Introducing a "career savings system" in Belgium

Employment Alert


The recently adopted "Flexible and Workable Work" act (FWW-act) aims at giving employees more autonomy in managing their working time, and thereby improving their work-life balance, by introducing a legal framework of a "career savings" system (loopbaansparen, compte épargne-carrière).

What is a career savings system?

This system intends to allow employees to save time and/or remuneration in order to convert it later in leave days. Before the entry into force of the FWW-act, such system did not exist under Belgian labour laws.

Legal framework

Who can benefit from career savings ?

This system only applies to employees and employers pertaining to the private sector.

Nevertheless, it is important to highlight that the system is non-compulsory. No employees can be forced to participate to it.

Which time could be saved?

According to the FWW-act, career savings will give to employees the opportunity to save:

  • Certain types of overtime
  • Conventional vacation days granted by CBA (provided the employees can freely take these days)
  • The amount of hours performed above the average weekly working time, and which can be transferred at the end of the reference period (application of flexible working hours)

A royal decree could also expand this saving possibility to premiums (e.g. end-of-year bonus).

Implementation of the system

A career savings system can be introduced by CBA concluded either at national level within the National Labour Council, or at sectoral level within the competent joint committee (commission paritaire, paritair comité).

To introduce a career savings system at sectoral level, a representative of the joint committee or an employer must file a request to the president of the joint committee to introduce a career savings system at sectoral level by concluding a sectoral CBA.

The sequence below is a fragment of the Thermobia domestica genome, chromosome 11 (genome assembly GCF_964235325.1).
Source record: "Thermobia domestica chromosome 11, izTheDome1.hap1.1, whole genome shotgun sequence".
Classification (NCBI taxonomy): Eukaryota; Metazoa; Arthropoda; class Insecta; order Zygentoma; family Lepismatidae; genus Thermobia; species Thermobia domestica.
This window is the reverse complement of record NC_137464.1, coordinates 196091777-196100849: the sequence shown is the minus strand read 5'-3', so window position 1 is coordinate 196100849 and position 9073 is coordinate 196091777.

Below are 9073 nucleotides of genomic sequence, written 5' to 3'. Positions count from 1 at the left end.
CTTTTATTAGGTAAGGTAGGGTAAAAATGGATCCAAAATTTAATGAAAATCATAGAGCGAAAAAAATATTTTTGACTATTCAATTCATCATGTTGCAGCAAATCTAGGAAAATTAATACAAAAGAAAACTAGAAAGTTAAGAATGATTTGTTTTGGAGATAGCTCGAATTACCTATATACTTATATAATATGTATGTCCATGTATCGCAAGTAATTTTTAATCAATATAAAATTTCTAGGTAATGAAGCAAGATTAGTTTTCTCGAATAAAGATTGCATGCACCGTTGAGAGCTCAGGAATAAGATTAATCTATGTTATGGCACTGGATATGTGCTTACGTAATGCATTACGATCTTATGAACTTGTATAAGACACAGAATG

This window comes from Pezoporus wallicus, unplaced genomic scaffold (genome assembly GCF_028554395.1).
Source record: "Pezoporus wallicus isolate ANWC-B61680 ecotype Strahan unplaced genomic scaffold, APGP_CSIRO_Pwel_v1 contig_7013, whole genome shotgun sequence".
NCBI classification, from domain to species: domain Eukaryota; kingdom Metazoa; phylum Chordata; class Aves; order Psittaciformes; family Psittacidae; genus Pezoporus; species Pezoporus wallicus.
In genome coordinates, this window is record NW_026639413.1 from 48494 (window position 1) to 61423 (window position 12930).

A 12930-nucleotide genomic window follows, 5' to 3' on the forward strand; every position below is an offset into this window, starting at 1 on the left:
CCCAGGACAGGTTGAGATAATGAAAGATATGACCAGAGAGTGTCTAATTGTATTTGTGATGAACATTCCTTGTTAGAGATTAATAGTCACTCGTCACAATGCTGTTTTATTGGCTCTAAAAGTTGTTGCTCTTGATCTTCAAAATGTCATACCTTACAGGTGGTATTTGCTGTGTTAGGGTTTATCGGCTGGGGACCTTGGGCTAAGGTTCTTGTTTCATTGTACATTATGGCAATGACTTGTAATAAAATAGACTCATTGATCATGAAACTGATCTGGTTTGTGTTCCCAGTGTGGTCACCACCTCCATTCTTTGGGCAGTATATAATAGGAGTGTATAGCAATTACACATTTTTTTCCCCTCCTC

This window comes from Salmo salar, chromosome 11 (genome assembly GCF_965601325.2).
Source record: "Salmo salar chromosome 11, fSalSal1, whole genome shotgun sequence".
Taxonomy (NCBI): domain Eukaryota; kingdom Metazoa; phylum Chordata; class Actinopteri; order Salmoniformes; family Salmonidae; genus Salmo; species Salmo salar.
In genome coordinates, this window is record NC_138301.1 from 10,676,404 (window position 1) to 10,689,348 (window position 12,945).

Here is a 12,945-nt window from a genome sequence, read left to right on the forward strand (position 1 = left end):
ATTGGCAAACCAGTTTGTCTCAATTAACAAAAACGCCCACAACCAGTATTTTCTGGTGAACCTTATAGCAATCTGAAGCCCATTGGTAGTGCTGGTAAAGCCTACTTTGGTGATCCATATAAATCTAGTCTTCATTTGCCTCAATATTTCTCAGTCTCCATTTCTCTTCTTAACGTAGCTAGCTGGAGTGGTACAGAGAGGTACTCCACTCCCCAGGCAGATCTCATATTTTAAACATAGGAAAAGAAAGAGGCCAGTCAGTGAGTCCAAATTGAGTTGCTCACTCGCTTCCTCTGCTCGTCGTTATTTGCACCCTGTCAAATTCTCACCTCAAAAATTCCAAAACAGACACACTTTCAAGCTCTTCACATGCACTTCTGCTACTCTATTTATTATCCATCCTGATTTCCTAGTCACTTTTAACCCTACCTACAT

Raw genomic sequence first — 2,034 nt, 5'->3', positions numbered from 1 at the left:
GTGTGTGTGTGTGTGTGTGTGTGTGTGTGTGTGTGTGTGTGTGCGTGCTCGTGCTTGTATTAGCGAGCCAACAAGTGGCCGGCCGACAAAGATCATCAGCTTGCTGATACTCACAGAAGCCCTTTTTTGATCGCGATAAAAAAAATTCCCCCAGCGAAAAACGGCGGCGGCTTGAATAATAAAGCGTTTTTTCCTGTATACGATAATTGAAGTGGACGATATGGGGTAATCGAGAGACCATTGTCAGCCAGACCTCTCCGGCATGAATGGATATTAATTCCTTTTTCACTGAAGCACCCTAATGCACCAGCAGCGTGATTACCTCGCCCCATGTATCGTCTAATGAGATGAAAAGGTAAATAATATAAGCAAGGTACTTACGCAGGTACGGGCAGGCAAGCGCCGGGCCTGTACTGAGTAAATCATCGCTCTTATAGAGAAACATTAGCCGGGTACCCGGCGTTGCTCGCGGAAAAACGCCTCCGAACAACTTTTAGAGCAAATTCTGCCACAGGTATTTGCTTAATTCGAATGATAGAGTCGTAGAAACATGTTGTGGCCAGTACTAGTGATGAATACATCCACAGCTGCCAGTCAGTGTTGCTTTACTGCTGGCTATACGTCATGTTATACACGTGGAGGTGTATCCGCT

In absence of such sectoral CBA within 6 months after filing of the request, a career savings system can be introduced at company level, i.e. by concluding a CBA at company level.

Such CBA must at least determine:

  • Which periods of time can be saved
  • The period during which these savings can happen
  • How the employees will be able to take up their leave days
  • How the saved time will be estimated (i.e. the remuneration entitlement of the employees who will take up their leave day)
  • How the system will be managed and the savings guarantees for the employees
  • Rules in case of cessation of activities by the employer

The CBA can also foresee the possibility to transfer career savings between employers pertaining to the same sector.

The CBA will also need to consider the gender aspect (i.e. female workers should have the same saving possibilities as the male workers).

End of employment contract

At the end of their employment contract, employees will be entitled to the payment of the time saved.

Managing the system

The system can be managed either by:

  • The employer (with necessary guarantees of payment)
  • An external institution (e.g. bank or insurance company)
  • A social fund (fonds voor bestaanszekerheid, fonds de sécurité d'existence) within the sector


Depending on whether or not a CBA is concluded at national or sectorial level, an employer must assess whether a CBA can be concluded to introduce a career savings system at company level.